Piaget based many theories on his observations of his children. He reached the conclusion that infants lack the understanding of object permanence - the understanding that objects continue to exist even when they can no longer be seen. The idea of centring is the feeling that an infant has that s/he is the centre and moving force of their world.
In Piaget's theory of development, the central notion is is that of the schema - a representation of of a sequence of actions developed as a result of a child's actions on the environment. Initially the schema is a sequence of behaviours, such as sucking, reaching and grasping.
Piaget's developmental processes suggests that the infant ﬁrstly develops the ability to combine different schemes in order to achieve new ends. The child then represents the schemas 'internally' - they become representations of actions (operations). Finally, by the age of 2 years, the child develops the ability to combine representations into sets of actions. Piaget's stage theory of development
Stage 1: sensori motor stage (birth - 2 years)
Children are born with innate behaviours (reﬂexes) which are the ﬁrst means of making sense of the world.
They take in new knowledge and experiences as far as they are consistent with their environment
(schemas). As contact with the environment increases, more elaborate patterns of behaviour are developed. The stage ends when the child is able to represent their behaviours internally.
Stage 2: pre-operational stage (2 - 6 years)
Children use sequences of actions that can be acted symbolically. For example, putting two objects together can be represented as an abstract mathematical principle (addition). However, at this stage, children are only able to perform them in the real world rather than symbolically.
Stage 3: concrete operational stage (6 - 12 years)
Children begin to master the ability to act appropriately within their environment by using sequences of actions acquired during the previous stage. The ability to generate rules based on their own experiences, such as adding an object to a group makes more, is developed. Children also now have the ability to symbolically manipulate their environment, so can imagine adding another object to make more. They can still only understand rules that they have had concrete experience of, but can start mental manipulations of concepts. They are not yet able to anticipate something that may happen if they have had no experience.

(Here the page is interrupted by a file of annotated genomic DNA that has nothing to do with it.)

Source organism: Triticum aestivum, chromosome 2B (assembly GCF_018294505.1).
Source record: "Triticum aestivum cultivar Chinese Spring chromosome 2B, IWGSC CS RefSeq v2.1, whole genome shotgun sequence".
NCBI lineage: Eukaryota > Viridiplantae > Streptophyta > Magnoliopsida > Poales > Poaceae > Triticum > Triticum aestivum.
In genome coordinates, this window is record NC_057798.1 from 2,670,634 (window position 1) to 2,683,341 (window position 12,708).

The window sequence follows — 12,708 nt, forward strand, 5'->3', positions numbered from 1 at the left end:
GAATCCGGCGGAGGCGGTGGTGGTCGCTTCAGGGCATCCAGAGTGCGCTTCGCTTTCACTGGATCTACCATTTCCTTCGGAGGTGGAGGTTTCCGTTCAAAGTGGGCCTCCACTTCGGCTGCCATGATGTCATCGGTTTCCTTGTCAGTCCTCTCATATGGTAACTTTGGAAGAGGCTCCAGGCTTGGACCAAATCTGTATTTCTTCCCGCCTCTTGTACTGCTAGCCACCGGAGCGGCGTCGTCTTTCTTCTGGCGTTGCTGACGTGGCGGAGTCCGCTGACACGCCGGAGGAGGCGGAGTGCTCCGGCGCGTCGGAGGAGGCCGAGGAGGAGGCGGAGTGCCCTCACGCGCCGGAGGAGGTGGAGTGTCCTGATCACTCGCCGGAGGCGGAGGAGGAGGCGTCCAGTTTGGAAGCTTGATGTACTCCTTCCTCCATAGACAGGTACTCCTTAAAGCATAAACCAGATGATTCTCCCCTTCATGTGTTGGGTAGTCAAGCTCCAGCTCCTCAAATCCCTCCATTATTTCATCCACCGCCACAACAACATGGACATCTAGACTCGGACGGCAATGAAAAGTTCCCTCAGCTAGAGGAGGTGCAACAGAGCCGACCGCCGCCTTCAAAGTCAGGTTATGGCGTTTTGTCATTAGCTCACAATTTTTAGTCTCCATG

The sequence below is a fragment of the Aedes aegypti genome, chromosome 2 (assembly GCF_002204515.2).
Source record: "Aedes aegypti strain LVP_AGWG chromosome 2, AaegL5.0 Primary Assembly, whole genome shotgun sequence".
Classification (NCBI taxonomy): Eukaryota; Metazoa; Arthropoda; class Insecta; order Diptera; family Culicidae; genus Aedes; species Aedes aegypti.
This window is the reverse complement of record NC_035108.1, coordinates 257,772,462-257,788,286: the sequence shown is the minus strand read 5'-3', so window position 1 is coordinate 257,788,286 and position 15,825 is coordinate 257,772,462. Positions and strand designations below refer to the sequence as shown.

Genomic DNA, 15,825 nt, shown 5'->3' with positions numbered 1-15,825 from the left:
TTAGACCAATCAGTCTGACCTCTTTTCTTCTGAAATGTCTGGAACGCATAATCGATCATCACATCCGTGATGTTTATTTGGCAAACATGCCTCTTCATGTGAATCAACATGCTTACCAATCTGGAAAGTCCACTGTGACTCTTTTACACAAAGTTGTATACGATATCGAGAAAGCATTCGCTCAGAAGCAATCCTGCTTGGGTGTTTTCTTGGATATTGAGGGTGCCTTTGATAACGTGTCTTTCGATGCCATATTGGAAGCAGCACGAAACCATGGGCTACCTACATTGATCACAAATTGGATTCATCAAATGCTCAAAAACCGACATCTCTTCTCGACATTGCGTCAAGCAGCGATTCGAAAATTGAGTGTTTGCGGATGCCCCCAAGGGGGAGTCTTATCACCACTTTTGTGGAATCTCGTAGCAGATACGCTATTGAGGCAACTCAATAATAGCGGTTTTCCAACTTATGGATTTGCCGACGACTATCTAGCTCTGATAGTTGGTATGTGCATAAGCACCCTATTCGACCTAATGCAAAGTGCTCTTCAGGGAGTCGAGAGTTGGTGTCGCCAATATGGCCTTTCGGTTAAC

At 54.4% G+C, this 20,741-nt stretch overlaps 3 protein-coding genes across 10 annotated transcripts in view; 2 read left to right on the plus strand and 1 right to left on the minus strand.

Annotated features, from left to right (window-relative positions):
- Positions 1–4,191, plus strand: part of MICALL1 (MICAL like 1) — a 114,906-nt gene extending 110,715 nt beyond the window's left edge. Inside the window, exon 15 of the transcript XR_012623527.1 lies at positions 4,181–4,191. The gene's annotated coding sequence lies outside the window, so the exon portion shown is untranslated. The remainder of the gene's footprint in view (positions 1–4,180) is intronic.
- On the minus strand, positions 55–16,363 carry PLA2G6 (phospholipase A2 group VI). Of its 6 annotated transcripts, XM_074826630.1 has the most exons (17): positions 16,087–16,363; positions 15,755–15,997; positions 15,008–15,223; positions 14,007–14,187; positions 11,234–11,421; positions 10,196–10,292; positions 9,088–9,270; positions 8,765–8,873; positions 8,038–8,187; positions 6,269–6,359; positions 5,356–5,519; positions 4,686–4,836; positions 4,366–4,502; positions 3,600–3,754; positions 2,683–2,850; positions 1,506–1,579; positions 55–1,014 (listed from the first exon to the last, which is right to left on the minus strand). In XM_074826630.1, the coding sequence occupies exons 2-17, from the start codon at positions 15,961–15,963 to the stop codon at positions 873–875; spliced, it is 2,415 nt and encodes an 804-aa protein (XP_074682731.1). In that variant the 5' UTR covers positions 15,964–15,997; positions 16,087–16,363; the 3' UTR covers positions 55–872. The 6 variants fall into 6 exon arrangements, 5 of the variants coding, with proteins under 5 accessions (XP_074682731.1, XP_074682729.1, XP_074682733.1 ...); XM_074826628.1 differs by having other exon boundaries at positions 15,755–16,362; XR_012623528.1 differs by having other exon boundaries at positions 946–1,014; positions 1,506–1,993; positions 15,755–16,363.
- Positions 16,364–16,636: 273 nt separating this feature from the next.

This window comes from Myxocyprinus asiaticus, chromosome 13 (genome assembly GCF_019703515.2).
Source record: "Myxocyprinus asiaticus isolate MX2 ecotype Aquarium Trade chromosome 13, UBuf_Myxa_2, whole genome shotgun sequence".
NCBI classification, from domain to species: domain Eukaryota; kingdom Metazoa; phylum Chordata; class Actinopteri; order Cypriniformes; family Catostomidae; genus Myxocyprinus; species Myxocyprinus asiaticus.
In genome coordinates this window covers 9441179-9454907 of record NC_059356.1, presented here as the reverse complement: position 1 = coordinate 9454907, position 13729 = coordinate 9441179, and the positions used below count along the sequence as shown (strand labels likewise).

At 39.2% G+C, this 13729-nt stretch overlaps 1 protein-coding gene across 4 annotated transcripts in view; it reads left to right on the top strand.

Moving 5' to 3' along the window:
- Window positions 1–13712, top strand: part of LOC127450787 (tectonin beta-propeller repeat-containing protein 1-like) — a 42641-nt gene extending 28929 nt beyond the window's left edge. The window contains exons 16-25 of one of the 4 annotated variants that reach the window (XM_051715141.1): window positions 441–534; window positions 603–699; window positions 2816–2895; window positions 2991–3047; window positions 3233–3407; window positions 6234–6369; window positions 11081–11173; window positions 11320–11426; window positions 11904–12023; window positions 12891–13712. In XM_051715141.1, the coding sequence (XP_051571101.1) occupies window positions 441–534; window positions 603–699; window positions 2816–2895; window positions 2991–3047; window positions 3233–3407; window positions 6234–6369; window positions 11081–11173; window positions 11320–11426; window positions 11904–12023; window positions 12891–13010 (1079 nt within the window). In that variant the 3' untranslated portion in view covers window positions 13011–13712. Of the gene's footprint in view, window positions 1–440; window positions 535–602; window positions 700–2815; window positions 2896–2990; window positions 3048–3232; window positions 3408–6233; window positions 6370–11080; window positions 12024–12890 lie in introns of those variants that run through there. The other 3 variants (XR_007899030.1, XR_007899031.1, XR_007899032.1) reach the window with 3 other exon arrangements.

Stage 4: formal operational stage (12 years +)
Children are able to reason in an abstract manner without reference to a concrete experience. Problems are tackled in a systematic and scientiﬁc way, and they are able to generate hypotheses about their environment based on their accumulated representations of it.
Behaviourism suggests that all behaviour is learned and maintained by its consequences.
The effects were studied by Skinner, who devised apparatus and methods for investigations, ie the Skinner Box. An animal in the box discovers that by pressing a lever, food pellets are delivered in to the box. In time, the animal learns that in order to get more food, the lever must be pressed, and so the animals behaviour becomes reinforced. In anther condition, the lever pressing resulted in a shock ie punishment. Therefore the behaviour is decreased as the animal associates he lever pressing behaviour with an unpleasant experience.
Reinforcement has positive and negative forms; positive reinforcement refers to the presentation of a stimulus that increases a behaviour. Negative reinforcement refers to an increase in behaviour following the removal of an aversive (unpleasant) stimulus a child may increase room cleaning behaviour as it removes parental disapproval.
Punishment has three forms; positive punishment refers to the presentation